Characterizing Adduct Formation of Electrophilic Skin Allergens with Human Serum Albumin and Hemoglobin

Lorena Ndreu, Luke N. Erber, Margareta Törnqvist, Natalia Y. Tretyakova, Isabella Karlsson

Research output: Contribution to journalArticlepeer-review

1 Scopus citations

Abstract

Skin (contact) allergy, the most predominant form of immunotoxicity in humans, is caused by small electrophilic compounds (haptens) that modify endogenous proteins. Approximately 20% of the general population in the Western world is affected by contact allergy. Although the importance of the hapten-protein conjugates is well established in the initiation of the immunological reaction, not much progress has been made regarding identification of these conjugates in vivo or exploration of their potential as diagnostic tools. In this study, the human serum albumin (HSA) and human hemoglobin (Hb) adductome for three representative contact allergens with different chemical properties, 1-chloro-2,4-dinitrobenzene (DNCB), 1,2-epoxy-3-phenoxypropane (PGE), and 2-bromo-2-(bromomethyl)glutaronitrile (MDBGN), were studied. Plasma and red blood cell lysate were used as a source for HSA and Hb, respectively. The Direct Peptide Reactivity Assay was used to investigate adduct formation of MDBGN with nucleophilic moieties and revealed that MDGBN is converted to 2-methylenepentanedinitrile in the presence of sulfhydryl groups prior to adduct formation. Following incubation of HSA and Hb with haptens, an Orbitrap Q Exactive high-resolution mass spectrometer was used to perform an initial untargeted analysis to screen for adduct formation, followed by confirmation by targeted Parallel Reaction Monitoring analysis. Although a subset of adducted sites was confirmed by targeted analysis, only some of the adducted peptides showed an increase in the relative amount of the adducted peptide with an increased concentration of hapten. In total, seven adduct sites for HSA and eight for Hb were confirmed for DNCB and PGE. These sites are believed to be the most reactive. Further, three of the HSA sites (Cys34, Cys62, and Lys190) and six of the Hb sites (subunit α: Val1, His45, His72; subunit β: Cys93, His97, and Cys112) were haptenated already at the lowest level of hapten to protein molar ratio (0.1:1), indicating that these sites are the most likely to be modified in vivo. To the best of our knowledge, this is the first time that the adductome of Hb has been studied in the context of contact allergens. Identification of the most reactive sites of abundant proteins, such as HSA and Hb, is the first step toward identification of contact allergy biomarkers that can be used for biomonitoring and to develop better diagnostic tools based on a blood sample.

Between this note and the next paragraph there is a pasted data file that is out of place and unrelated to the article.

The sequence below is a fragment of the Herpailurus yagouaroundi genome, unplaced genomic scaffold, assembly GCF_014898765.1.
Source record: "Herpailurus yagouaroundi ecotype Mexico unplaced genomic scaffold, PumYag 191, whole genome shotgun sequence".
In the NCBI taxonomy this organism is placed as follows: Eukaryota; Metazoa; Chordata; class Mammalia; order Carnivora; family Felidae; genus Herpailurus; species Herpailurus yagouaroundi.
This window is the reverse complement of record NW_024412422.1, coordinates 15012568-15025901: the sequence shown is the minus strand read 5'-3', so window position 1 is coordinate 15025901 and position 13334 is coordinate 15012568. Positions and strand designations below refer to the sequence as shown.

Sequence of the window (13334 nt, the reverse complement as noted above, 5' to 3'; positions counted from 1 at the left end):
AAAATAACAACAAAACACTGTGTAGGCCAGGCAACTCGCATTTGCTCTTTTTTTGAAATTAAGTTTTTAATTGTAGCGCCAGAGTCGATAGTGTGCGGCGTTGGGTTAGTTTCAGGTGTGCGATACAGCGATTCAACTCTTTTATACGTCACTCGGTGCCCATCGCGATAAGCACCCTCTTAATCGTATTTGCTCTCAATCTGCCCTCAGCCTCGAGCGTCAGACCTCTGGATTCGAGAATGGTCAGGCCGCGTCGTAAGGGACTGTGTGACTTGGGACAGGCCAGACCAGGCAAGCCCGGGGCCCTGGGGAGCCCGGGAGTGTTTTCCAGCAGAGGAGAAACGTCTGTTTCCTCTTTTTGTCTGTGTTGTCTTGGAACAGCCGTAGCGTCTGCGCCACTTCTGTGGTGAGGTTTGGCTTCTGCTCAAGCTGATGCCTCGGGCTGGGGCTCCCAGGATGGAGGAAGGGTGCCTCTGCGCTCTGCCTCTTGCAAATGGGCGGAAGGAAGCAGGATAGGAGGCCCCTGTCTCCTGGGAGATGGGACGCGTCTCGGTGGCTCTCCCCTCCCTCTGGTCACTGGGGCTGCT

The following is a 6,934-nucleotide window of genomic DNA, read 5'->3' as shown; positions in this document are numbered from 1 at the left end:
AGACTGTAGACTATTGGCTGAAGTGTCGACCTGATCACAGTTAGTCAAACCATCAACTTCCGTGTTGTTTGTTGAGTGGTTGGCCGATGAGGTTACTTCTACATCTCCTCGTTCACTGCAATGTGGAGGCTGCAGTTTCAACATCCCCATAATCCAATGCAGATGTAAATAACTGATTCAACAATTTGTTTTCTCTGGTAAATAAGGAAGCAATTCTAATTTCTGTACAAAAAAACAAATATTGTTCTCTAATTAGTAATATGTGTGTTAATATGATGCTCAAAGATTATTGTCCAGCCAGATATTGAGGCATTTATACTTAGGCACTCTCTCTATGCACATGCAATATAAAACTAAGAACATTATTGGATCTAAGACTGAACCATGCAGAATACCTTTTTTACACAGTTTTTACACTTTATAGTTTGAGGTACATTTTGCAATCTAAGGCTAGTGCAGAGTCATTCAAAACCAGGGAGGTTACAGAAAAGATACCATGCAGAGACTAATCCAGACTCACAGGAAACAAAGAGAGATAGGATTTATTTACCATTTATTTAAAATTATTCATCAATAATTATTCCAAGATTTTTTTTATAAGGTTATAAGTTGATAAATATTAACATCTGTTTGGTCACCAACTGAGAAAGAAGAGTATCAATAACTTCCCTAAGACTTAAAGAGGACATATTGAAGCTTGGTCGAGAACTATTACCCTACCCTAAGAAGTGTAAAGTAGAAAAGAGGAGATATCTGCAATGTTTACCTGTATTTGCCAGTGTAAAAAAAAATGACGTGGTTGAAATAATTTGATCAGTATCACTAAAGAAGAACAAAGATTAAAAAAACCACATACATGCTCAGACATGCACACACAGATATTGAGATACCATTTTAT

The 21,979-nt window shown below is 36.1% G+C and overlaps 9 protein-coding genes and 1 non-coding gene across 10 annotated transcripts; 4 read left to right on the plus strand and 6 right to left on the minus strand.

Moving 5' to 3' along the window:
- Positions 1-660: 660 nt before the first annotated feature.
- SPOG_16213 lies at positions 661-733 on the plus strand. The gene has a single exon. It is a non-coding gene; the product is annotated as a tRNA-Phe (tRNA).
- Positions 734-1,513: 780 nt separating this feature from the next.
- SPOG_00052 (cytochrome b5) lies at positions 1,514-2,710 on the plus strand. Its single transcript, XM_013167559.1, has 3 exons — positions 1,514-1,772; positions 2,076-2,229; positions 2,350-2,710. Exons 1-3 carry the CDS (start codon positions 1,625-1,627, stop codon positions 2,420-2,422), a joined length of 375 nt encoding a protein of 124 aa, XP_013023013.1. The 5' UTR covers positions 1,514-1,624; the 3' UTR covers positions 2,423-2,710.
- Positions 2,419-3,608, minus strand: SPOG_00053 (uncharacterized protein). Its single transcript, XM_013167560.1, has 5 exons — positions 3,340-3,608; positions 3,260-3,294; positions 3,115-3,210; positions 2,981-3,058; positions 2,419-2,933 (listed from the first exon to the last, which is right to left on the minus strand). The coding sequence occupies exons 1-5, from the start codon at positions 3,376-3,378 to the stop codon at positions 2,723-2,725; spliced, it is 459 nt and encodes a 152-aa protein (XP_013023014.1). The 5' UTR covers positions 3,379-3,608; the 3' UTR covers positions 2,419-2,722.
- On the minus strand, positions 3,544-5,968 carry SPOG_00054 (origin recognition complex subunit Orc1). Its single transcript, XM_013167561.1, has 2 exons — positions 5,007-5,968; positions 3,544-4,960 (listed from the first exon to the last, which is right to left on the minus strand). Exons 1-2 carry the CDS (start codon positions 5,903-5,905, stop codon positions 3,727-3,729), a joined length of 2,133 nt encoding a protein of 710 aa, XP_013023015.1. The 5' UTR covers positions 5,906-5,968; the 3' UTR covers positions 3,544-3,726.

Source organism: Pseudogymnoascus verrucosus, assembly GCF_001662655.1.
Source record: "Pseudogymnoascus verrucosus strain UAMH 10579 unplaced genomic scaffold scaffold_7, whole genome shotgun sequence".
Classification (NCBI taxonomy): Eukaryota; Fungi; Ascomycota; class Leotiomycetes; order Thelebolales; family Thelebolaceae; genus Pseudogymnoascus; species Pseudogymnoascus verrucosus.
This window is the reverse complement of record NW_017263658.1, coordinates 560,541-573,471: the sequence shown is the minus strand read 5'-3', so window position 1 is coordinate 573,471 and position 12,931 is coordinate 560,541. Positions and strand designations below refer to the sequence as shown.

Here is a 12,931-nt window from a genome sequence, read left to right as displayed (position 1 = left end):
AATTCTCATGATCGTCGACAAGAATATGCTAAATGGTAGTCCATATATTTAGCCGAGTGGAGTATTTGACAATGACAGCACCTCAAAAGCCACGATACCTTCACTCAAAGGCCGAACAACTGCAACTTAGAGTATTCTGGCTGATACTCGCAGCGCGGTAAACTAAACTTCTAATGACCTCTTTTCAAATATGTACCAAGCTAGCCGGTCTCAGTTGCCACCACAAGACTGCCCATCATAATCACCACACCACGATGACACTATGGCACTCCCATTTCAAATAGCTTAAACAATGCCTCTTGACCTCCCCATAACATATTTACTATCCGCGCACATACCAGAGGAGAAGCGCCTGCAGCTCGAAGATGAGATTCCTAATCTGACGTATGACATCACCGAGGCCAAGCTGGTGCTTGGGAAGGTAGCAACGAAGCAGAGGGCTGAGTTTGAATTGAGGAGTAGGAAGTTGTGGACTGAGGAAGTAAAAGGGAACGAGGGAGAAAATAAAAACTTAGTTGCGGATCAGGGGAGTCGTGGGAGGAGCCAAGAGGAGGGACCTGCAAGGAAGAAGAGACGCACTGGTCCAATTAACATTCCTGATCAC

Original languageEnglish (US)
Pages (from-to)2623-2636
Number of pages14
JournalChemical research in toxicology
Volume33
Issue number10
DOIs
StatePublished - Oct 19 2020

Bibliographical note

Funding Information:
This project was supported by the Swedish Research Council for Sustainable Development (FORMAS 2017-01511), Birgit and Hellmuth Hertz' Foundation (Royal Physiographic Society of Lund), and Stockholm University. L.N.E. and N.Y.T. were partially supported by grants from the US National Institutes of Health (CA095039, ES023350) and the University of Minnesota Twin Cities.

Funding Information:
This project was supported by the Swedish Research Council for Sustainable Development (FORMAS 2017-01511), Birgit and Hellmuth Hertz’ Foundation (Royal Physiographic Society of Lund), and Stockholm University. L.N.E. and N.Y.T. were partially supported by grants from the US National Institutes of Health (CA095039, ES023350) and the University of Minnesota, Twin Cities.

Publisher Copyright:
© 2020 American Chemical Society.

Copyright:
Copyright 2021 Elsevier B.V., All rights reserved.

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